Rachel Haurwitz, Caribou president and CEO

Along­side tiny da­ta drop, Cari­bou plans dose es­ca­la­tion for its first off-the-shelf CAR-T tri­al

In May, Cari­bou Bio­sciences shared im­pres­sive ear­ly da­ta on its first tri­al for an off-the-shelf CAR-T ther­a­py, dis­clos­ing that four of five pa­tients suf­fer­ing from B cell non-Hodgkin’s lym­phoma had a com­plete re­sponse.

With its EHA pre­sen­ta­tion com­ing up Sat­ur­day, the Jen­nifer Doud­na-found­ed biotech has un­wrapped more da­ta on its lead can­di­date. As of May, the biotech has re­sults from one more pa­tient in its Phase I tri­al — a sixth pa­tient who had an ini­tial com­plete re­sponse, but saw their can­cer progress three months af­ter re­ceiv­ing the CAR-T in­fu­sion.

Two oth­er pa­tients in the tri­al al­so reached com­plete re­sponse un­til the can­cer pro­gressed at six months af­ter treat­ment. On the oth­er hand, one pa­tient in the tri­al has had on­go­ing com­plete re­sponse for twelve months.

Num­bers-wise, that puts Cari­bou’s an­ti-CD19 CAR-T ther­a­py at six of six pa­tients re­spond­ing to the treat­ment and two of five with com­plete re­sponse at the six-month mark.

When asked about dura­bil­i­ty, Cari­bou pres­i­dent and CEO Rachel Hau­r­witz told End­points News: “We’re en­cour­aged that at this point we see a 40% 6-month CR rate — I think that’s quite promis­ing. I rec­og­nize this is a small num­ber of pa­tients and ear­ly da­ta, so [dura­bil­i­ty] is ob­vi­ous­ly some­thing we are con­tin­u­ing to keep an eye on.

“It’s al­so why we’re dose-es­ca­lat­ing to dose lev­el two with a spe­cif­ic fo­cus on dura­bil­i­ty,” Hau­r­witz con­tin­ued.

In­vestors did not feel the same way. Cari­bou’s stock $CR­BU had been trad­ing up around 30% since the first news dropped in May, though all in all it has dropped more than 40% since the Berke­ley, CA-based biotech went pub­lic in Ju­ly. In re­ac­tion to this up­dat­ed da­ta, Cari­bou was trad­ing down over 16% be­fore the mar­kets opened. Soon af­ter the mar­kets opened, Cari­bou fell be­low where it was pri­or to the May an­nounce­ment, down 34% from one day ago.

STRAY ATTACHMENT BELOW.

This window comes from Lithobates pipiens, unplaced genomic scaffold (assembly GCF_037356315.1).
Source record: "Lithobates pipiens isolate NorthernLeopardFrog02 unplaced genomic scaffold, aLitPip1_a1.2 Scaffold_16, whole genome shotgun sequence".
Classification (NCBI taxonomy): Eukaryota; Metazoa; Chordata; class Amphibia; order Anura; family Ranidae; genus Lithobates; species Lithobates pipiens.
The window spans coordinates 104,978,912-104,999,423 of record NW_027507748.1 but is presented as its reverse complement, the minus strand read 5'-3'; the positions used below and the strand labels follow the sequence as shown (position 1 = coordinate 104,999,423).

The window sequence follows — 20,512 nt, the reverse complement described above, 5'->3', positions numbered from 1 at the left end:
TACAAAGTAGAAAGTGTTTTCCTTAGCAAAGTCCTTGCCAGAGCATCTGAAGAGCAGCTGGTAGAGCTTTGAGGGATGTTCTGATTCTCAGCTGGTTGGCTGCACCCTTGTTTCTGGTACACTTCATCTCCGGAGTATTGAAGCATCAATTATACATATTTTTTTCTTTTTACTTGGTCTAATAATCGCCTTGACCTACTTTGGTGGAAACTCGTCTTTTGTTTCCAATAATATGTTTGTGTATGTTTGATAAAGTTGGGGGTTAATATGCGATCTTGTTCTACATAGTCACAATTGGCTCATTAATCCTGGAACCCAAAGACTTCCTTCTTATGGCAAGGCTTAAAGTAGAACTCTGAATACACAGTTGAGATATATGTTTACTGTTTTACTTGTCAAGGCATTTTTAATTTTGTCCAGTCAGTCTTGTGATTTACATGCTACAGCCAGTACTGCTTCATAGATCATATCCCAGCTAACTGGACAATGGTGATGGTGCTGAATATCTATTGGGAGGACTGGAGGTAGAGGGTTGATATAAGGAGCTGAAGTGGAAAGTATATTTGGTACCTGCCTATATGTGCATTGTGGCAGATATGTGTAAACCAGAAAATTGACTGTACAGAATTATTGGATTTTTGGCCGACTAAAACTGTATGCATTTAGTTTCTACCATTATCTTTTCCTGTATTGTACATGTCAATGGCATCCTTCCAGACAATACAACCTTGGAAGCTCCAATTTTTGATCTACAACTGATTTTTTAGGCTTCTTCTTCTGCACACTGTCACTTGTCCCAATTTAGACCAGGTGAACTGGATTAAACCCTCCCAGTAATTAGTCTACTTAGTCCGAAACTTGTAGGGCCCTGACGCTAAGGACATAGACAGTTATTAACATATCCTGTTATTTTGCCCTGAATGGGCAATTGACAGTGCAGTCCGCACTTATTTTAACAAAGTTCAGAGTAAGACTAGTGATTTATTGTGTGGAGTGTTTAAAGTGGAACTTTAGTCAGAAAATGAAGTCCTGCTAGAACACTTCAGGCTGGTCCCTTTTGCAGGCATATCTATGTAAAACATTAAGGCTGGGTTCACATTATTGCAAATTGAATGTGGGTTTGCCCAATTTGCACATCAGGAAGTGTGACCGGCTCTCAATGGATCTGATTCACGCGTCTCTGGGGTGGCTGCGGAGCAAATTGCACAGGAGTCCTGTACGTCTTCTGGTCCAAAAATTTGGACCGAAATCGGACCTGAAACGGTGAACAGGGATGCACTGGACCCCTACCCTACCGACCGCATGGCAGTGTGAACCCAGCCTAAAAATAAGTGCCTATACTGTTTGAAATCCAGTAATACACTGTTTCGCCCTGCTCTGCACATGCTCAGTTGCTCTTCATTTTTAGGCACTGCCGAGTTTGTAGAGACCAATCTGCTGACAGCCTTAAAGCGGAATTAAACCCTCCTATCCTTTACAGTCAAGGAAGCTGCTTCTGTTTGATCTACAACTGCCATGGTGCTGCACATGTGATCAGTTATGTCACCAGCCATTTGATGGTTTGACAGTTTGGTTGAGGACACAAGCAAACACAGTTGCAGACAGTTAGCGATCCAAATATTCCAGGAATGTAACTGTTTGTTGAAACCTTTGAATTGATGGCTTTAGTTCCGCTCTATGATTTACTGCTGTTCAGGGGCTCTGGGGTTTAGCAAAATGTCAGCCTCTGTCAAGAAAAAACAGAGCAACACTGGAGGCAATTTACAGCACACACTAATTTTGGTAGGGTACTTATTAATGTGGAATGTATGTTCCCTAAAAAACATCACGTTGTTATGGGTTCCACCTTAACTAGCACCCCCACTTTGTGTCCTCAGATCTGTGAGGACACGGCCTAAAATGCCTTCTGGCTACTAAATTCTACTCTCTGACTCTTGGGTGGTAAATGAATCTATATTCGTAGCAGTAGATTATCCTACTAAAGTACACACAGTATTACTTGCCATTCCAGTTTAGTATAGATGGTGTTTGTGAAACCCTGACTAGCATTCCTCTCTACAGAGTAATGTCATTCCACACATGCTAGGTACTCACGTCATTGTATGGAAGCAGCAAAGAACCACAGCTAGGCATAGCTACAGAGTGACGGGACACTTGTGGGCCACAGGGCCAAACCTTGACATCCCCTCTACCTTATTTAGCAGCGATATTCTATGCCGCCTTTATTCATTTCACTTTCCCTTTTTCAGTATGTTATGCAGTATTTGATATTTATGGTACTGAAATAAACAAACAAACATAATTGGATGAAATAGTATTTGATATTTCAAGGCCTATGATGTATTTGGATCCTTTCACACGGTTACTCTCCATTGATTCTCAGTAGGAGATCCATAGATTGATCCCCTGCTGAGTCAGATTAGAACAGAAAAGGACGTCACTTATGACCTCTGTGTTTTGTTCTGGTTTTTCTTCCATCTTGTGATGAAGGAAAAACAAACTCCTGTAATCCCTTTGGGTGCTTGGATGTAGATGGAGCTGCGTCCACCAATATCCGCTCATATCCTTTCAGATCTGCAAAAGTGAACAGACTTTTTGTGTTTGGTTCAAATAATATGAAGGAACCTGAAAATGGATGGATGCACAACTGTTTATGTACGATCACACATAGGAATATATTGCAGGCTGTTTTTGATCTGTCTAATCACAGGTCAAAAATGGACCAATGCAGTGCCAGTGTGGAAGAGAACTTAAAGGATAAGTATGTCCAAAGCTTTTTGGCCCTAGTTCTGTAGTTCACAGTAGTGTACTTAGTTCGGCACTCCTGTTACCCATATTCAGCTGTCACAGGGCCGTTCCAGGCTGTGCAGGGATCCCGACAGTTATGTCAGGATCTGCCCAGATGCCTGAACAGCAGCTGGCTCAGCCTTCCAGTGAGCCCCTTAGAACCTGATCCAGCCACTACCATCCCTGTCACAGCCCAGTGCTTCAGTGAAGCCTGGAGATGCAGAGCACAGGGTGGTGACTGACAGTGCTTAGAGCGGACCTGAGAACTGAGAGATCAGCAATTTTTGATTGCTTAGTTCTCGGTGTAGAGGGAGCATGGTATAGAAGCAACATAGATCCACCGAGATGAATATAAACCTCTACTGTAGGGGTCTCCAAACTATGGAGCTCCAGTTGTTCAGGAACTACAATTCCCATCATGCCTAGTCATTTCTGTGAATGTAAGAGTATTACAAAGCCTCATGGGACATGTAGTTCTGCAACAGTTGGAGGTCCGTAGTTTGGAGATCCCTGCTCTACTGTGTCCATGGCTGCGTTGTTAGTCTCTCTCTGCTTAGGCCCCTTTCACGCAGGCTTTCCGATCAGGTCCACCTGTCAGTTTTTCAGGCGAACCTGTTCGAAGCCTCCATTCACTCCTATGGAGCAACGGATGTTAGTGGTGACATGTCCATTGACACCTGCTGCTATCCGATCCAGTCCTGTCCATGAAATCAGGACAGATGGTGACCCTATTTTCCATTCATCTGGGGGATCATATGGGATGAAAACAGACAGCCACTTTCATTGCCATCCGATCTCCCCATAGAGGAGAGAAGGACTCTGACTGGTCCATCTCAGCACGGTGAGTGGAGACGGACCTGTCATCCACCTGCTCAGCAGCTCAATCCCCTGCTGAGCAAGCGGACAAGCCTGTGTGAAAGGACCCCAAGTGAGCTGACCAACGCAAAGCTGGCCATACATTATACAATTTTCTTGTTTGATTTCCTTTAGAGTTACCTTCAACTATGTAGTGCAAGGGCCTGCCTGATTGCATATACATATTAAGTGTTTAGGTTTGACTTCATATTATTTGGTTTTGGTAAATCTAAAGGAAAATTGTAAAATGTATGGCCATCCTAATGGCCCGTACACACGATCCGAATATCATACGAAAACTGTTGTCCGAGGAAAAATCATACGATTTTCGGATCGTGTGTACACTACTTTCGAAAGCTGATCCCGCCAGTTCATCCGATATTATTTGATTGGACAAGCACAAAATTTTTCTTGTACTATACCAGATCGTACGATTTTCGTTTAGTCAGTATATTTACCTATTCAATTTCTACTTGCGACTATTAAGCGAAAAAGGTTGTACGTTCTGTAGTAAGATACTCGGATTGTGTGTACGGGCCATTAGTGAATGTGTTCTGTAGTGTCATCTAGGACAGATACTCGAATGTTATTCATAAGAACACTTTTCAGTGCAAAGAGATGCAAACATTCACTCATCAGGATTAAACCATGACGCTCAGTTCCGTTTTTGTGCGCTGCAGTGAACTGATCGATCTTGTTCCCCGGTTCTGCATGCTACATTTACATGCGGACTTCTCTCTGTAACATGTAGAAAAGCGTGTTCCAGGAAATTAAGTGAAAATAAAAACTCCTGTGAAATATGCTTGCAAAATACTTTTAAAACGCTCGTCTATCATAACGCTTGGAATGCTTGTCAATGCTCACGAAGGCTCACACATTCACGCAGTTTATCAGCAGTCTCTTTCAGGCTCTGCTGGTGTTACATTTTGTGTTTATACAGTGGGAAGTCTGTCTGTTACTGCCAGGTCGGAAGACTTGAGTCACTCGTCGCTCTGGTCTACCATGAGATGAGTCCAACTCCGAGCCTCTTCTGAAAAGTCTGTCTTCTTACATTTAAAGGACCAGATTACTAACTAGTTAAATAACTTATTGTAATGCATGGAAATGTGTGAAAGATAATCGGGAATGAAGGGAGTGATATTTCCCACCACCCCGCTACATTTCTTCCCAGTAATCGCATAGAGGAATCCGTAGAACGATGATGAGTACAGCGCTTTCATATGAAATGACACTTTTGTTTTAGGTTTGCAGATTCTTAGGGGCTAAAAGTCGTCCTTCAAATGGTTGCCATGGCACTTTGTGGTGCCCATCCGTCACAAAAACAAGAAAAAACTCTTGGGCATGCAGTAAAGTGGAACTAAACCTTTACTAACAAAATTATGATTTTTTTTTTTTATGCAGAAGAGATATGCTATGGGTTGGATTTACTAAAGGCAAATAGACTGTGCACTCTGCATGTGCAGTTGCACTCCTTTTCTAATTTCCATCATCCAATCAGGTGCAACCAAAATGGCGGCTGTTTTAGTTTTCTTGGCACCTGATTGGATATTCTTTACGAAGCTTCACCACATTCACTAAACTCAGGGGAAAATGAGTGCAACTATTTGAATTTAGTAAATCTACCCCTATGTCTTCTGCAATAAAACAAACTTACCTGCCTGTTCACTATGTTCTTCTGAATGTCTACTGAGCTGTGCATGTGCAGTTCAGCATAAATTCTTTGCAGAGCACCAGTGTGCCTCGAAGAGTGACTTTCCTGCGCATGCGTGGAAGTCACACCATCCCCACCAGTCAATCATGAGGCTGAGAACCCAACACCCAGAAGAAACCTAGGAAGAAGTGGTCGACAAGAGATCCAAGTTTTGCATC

SVB an­a­lysts had a less re­ac­tionary view, main­tain­ing that Cari­bou’s can­di­date was “ear­ly but com­pet­i­tive, though de­bate rages on dura­bil­i­ty.” SVB’s Mani Foroohar and Rick Bi­enkows­ki wrote:

Ques­tions around ex­pan­sion/PK ki­net­ics con­tin­ue to sim­mer be­neath the sur­face, but our view is that this up­date shows enough ev­i­dence of clin­i­cal ef­fi­ca­cy with a mod­est ab­solute dose yield­ing a small tail of per­sis­tent cells.

Mov­ing for­ward, the biotech will test a sec­ond dose lev­el that has twice the num­ber of CAR-T cells as the first.

Safe­ty-wise, four of the six pa­tients suf­fered from grade 3 ad­verse events, with three in­stances of low white blood cell counts, one of neu­trope­nia and one of ICANS.

Un­like au­tol­o­gous CAR-T ther­a­pies avail­able now, al­lo­gene­ic CAR-T ther­a­pies don’t have to be made with the T cells of each in­di­vid­ual pa­tient. In a cli­mate where doc­tors have to weigh which pa­tients get per­son­al­ized CAR-T ther­a­py and which don’t, as re­port­ed by STAT News, an off-the-shelf can­cer treat­ment would be a colos­sal break­through.

A host of oth­er biotechs are work­ing on off-the-shelf CAR-T ther­a­pies. On Wednes­day, Pre­ci­sion Bio­Sciences an­nounced in­ter­im Phase I/II re­sults on its an­ti-CD19 ther­a­py that fea­tured se­ri­ous safe­ty con­cerns and four pa­tient deaths. While Pre­ci­sion said it is head­ed to the FDA lat­er this year and aims to be­come the first al­lo­gene­ic CAR-T ap­proved, one an­a­lyst called the biotech’s pipeline “lack­lus­ter.”

Fol­low­ing a three-month clin­i­cal hold, Al­lo­gene restart­ed clin­i­cal tri­als for its off-the-shelf CAR-Ts in Jan­u­ary of this year. The biotech has a Phase II tri­al in re­lapsed/re­frac­to­ry large B cell lym­phoma planned for this year.

Ac­cord­ing to Cari­bou, what makes its ther­a­py dif­fer­ent is its ad­di­tion­al PD-1 knock­out, which is meant to make the treat­ment last longer. It al­so us­es a CRISPR sys­tem known as chRD­NA, pro­nounced as “chardon­nay,” which is sup­posed to be more spe­cif­ic and pre­vent un­want­ed mu­ta­tions — the con­cern that re­sult­ed in Al­lo­gene’s clin­i­cal hold.